A 10-minute walk from the bridge and I was at the Health Center. 15 minutes later and clutching a small box containing enough antibiotics for three days I'm on my way back to FS. Turns out I have a urine infection!

Pulled pins after lunch and headed off to Sandiacre. Up Dolkholm lock and then to the final lock today. The bridge by Sandiacre lock can be a bit of a B and can catch boaters unaware. It's the shape, you see, not a lovely uniformed curve but one side slightly offset. This means that two boats could not go in breasted without hitting the brickwork. The first boat in would have to push across to allow the second boat to join them. But as it was only FS entering this was not a problem.


Sandiacre lock with the offset shaped bridge

This may show it clearer. Note the repaired brickwork on the left.
Into the Derby arm and was greeted by Mike who looks after this bit of the canal for Tony Adcock. Tony purchased this short section when the rest of the Derby and Sandiacre canal was filled in. (Erewash canal leads into it) It was here we moored FS when we purchased her in 2006. Now as part of the ECP&DA society we are allowed to stay for short periods of time.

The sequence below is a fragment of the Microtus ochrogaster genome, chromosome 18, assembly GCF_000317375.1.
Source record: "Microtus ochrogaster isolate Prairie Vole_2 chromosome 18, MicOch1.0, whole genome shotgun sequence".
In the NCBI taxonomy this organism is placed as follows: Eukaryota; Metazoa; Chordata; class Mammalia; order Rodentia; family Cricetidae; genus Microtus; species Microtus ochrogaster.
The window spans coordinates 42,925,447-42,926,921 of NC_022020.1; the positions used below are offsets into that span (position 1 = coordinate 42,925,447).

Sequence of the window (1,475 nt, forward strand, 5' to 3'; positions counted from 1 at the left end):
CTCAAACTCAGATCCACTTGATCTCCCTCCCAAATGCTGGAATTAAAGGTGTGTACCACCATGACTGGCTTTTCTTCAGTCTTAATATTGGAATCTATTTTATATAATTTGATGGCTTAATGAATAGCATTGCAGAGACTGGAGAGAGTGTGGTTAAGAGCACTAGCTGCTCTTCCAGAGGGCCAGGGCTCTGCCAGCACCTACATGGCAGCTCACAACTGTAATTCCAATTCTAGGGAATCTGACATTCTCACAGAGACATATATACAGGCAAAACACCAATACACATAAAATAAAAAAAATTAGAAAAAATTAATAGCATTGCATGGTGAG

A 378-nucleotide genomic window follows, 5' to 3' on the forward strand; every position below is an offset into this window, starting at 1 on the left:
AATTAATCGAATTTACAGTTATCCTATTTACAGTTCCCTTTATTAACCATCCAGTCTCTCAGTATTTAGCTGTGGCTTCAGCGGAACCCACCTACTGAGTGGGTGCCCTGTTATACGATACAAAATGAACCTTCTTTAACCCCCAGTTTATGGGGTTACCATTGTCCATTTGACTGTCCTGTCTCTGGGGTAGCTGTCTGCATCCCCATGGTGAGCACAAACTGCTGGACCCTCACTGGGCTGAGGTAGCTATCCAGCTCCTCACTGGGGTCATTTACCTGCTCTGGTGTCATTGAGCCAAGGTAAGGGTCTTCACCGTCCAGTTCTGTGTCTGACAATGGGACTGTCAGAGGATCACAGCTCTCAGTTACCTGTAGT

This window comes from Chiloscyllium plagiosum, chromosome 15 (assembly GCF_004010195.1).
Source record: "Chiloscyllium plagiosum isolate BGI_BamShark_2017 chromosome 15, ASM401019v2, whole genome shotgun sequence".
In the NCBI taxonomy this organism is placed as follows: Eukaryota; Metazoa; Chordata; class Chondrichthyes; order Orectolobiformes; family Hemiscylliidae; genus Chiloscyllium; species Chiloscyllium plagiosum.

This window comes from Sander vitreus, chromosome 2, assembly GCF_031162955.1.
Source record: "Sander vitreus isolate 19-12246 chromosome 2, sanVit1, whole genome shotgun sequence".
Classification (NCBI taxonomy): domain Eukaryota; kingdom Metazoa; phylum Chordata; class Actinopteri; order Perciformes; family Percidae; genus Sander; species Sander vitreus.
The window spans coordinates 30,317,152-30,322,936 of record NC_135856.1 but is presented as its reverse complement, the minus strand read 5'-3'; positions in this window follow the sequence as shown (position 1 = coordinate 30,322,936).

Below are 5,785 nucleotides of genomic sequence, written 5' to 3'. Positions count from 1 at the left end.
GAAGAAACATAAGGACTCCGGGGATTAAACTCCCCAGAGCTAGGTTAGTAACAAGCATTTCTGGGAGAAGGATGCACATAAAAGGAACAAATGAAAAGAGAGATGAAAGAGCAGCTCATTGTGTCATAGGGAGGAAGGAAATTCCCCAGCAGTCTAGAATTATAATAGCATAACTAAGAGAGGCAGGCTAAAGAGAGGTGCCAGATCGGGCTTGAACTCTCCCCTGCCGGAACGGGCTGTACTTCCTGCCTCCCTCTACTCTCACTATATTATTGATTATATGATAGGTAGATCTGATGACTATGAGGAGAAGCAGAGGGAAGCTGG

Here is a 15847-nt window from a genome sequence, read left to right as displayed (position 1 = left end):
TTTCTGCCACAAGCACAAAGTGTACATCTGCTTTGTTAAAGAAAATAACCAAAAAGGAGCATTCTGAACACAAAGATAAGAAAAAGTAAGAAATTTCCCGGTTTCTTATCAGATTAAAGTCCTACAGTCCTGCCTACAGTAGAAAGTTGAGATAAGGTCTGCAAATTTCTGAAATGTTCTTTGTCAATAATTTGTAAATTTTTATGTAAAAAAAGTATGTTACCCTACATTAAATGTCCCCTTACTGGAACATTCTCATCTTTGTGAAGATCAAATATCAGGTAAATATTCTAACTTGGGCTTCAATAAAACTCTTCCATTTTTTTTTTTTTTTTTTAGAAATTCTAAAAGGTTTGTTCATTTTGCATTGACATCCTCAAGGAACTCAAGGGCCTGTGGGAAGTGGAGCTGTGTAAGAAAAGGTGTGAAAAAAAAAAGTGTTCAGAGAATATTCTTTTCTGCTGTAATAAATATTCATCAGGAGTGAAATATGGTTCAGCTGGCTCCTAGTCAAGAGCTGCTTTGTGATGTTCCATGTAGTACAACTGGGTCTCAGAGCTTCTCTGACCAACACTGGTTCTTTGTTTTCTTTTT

Then Mike handed us a leaflet. Ah ha.... what was I saying yesterday about the Derby & Sandiacre Canal not starting the restoration? Looks like its all going ahead sooner rather than later. I'm blooming glad it won't be us being inconvenienced though. I do feel for our tenants and the occupiers of Beech House and the barns as they will be the ones with severely restricted access. Quite how they will get on during the excavations is anyone's guess.


 We won't be moving from here for several days. Work needs to be done around the bungalow and Ian has to replace the roof from the woodshed. It took off in the gales earlier this year! I can't see us leaving for Langley Mill much before mid-week. Depends how quick the work can be done.